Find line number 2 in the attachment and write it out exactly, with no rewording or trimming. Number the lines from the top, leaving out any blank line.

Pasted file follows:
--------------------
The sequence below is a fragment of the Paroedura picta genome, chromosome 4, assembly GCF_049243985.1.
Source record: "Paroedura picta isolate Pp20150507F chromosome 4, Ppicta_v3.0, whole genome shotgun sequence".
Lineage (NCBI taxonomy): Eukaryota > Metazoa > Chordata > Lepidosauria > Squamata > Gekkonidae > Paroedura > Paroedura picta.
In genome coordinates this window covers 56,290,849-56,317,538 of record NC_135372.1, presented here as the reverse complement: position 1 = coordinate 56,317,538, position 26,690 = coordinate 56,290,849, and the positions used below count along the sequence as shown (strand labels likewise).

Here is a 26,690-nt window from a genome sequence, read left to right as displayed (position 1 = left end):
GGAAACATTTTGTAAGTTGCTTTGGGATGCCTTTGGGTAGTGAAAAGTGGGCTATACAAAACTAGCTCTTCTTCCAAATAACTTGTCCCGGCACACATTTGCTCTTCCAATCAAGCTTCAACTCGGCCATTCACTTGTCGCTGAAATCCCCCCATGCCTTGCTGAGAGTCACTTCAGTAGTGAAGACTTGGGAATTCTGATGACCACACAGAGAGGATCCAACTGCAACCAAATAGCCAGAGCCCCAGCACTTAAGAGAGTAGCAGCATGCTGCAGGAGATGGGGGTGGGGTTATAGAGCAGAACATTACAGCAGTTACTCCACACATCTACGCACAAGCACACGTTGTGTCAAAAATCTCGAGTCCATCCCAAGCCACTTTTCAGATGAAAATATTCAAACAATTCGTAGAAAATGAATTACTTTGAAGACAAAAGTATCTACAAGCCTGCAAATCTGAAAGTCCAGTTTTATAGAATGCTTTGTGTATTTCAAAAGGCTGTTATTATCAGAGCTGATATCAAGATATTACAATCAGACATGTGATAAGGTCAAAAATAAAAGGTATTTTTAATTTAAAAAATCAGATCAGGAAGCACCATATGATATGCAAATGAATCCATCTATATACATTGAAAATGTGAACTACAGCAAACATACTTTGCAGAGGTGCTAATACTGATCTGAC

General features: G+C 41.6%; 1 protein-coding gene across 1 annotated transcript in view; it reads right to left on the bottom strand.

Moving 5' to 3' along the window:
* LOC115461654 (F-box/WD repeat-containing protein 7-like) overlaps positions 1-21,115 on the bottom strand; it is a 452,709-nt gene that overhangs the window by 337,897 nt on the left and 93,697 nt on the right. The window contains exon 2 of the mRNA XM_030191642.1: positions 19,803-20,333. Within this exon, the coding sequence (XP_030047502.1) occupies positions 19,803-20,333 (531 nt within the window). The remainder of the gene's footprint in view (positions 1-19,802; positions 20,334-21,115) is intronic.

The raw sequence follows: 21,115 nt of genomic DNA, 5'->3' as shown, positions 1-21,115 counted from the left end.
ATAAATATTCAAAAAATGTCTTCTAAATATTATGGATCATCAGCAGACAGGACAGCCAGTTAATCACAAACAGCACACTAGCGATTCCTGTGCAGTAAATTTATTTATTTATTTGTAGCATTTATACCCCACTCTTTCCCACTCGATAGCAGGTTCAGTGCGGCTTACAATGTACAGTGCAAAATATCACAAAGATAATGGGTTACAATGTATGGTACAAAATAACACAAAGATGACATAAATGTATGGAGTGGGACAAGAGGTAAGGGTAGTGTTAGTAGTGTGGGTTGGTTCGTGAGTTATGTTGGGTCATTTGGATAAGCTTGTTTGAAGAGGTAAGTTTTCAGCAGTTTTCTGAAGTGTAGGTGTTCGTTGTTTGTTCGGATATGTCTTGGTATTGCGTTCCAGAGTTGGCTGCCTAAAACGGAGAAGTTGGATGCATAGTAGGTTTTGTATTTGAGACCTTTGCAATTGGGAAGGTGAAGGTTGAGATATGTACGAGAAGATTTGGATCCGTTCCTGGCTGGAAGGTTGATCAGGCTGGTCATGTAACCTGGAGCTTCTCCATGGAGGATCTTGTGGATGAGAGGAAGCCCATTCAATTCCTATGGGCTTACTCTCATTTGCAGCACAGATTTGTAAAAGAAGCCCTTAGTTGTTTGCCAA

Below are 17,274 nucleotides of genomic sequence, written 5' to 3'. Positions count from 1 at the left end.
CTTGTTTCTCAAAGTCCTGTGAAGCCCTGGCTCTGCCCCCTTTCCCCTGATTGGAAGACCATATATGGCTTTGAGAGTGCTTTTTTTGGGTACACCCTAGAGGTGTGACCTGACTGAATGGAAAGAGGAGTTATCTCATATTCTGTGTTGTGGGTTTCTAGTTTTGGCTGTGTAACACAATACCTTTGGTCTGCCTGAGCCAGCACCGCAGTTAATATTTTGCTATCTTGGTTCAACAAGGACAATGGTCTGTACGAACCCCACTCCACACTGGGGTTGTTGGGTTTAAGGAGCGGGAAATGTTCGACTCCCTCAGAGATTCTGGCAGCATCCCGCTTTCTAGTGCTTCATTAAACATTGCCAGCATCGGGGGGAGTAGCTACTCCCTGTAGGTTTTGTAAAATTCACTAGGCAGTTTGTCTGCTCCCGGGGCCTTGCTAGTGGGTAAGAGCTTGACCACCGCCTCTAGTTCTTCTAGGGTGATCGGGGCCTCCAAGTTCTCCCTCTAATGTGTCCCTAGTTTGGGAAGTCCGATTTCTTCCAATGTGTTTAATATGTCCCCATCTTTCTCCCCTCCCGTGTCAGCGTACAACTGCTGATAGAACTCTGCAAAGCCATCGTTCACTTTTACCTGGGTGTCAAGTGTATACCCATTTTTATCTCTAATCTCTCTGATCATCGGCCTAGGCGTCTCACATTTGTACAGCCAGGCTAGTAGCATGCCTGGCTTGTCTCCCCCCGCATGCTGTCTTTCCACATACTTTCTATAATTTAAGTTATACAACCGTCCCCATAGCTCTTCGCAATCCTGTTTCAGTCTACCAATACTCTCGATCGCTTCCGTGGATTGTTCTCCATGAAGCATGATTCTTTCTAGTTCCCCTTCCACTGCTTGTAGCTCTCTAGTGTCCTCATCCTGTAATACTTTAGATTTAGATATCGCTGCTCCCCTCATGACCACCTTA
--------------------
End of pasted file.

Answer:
Source record: "Paroedura picta isolate Pp20150507F chromosome 4, Ppicta_v3.0, whole genome shotgun sequence".